Malanga, now a handsome man in his seventies, was one of Warhol’s willing young workers in the factory, earning $1.25 an hour as he toiled over the Mona Lisa, though there were a lot of “fringe benefits”, he said, including nights out at trendy Manhattan restaurants, encounters with other celebrities and occasional air travel.
He was one of the people interviewed as Smith attempted to reconstruct a typical day in Warhol’s life, which usually started when teenager Joseph Freeman was dispatched to the Upper East Side house that Warhol shared with his mother and tried to get the artist up, breakfasted and ready for whatever the day might bring.
Smith’s quirky approach made for a film that was both droll and informative and it included fascinating reminiscences from such stalwarts as film collaborator Jonas Mekas, biographer Victor Bockris and Warhol discovery ‘Baby Jane’ Holzer, who became an underground film star. “What I got out of it”, she told Smith, “was not being a bored housewife”.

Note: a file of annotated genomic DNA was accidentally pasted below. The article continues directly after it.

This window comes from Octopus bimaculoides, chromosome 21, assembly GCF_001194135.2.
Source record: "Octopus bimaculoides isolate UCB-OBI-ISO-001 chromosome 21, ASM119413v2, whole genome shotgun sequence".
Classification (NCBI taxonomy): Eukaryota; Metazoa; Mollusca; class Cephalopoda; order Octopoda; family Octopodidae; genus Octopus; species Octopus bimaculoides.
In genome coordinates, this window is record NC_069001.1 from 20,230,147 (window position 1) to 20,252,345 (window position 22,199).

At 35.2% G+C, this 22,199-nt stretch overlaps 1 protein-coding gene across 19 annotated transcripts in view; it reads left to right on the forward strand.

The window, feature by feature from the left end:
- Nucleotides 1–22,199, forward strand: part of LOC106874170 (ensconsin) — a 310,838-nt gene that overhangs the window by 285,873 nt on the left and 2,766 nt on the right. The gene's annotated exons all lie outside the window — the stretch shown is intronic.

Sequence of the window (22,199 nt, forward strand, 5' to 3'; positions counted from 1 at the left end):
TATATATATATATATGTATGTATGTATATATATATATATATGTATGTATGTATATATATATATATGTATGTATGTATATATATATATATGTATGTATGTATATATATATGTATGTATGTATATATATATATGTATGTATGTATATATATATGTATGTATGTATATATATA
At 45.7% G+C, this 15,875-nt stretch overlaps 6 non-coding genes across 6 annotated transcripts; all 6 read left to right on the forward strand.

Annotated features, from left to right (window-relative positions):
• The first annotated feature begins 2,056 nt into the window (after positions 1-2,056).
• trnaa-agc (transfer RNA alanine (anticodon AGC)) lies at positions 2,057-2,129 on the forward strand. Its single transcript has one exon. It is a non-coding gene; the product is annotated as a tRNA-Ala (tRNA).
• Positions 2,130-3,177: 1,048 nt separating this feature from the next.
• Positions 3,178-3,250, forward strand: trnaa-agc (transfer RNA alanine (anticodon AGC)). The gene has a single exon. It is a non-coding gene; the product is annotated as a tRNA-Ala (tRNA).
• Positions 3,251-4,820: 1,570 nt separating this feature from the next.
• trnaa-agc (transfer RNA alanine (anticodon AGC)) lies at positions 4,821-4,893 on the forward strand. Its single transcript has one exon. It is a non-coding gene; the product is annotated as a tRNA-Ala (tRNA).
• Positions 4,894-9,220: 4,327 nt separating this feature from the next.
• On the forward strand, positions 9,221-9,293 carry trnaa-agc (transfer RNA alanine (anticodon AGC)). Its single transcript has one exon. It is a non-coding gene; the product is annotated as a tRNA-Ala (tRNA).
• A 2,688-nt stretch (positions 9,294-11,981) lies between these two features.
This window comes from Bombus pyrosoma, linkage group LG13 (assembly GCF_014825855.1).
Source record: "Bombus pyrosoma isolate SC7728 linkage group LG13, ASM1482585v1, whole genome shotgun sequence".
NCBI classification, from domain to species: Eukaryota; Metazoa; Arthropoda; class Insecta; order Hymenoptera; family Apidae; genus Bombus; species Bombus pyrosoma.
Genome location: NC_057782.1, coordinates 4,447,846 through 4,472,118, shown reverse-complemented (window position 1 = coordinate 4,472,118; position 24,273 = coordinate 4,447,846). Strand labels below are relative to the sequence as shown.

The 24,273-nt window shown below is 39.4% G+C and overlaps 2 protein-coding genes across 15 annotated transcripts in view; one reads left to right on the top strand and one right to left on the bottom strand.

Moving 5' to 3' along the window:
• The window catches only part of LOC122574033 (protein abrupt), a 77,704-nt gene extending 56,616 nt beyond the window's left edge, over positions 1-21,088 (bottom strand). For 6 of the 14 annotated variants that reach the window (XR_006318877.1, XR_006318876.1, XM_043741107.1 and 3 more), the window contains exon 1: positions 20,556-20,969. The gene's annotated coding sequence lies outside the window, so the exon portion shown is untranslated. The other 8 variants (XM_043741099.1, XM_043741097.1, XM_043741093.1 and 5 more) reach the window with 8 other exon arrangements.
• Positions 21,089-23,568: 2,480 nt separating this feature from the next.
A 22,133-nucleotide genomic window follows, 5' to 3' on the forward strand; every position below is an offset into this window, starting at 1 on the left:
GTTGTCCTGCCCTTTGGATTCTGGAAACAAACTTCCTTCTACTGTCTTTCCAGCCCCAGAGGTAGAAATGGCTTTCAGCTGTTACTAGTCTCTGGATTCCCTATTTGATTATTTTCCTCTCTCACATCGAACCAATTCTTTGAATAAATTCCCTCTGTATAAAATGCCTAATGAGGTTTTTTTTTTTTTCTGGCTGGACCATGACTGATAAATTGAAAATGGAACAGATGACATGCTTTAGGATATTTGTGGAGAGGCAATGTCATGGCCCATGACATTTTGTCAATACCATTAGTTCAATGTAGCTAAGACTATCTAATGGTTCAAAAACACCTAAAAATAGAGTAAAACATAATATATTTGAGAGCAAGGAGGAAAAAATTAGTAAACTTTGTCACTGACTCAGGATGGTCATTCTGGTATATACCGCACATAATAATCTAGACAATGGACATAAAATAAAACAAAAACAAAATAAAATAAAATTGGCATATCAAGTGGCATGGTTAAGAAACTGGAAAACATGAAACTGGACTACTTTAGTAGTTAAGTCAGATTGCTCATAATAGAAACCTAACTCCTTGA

However, James Rosenquist, who was one of the big-name artists of the era, looked decidedly bored in Soup Cans and Superstars: How Pop Art Changed the World (BBC4). “I’m getting tired”, he finally told presenter Alastair Sooke, which wasn’t surprising given Sooke’s desultory interviewing style.
Indeed, throughout the whole film, Sooke looked as if his heart wasn’t really in it, which was a pity as the subject was ripe for a good television documentary. This wasn’t it, though, despite all of the presenter’s dogged attempts to make the achievement of Warhol and his contemporaries seem meaningful and to justify his assertion that Warhol created “some of the most unforgettable images of the 20th century”. That’s probably true, but Sooke made a poor fist of explaining why.
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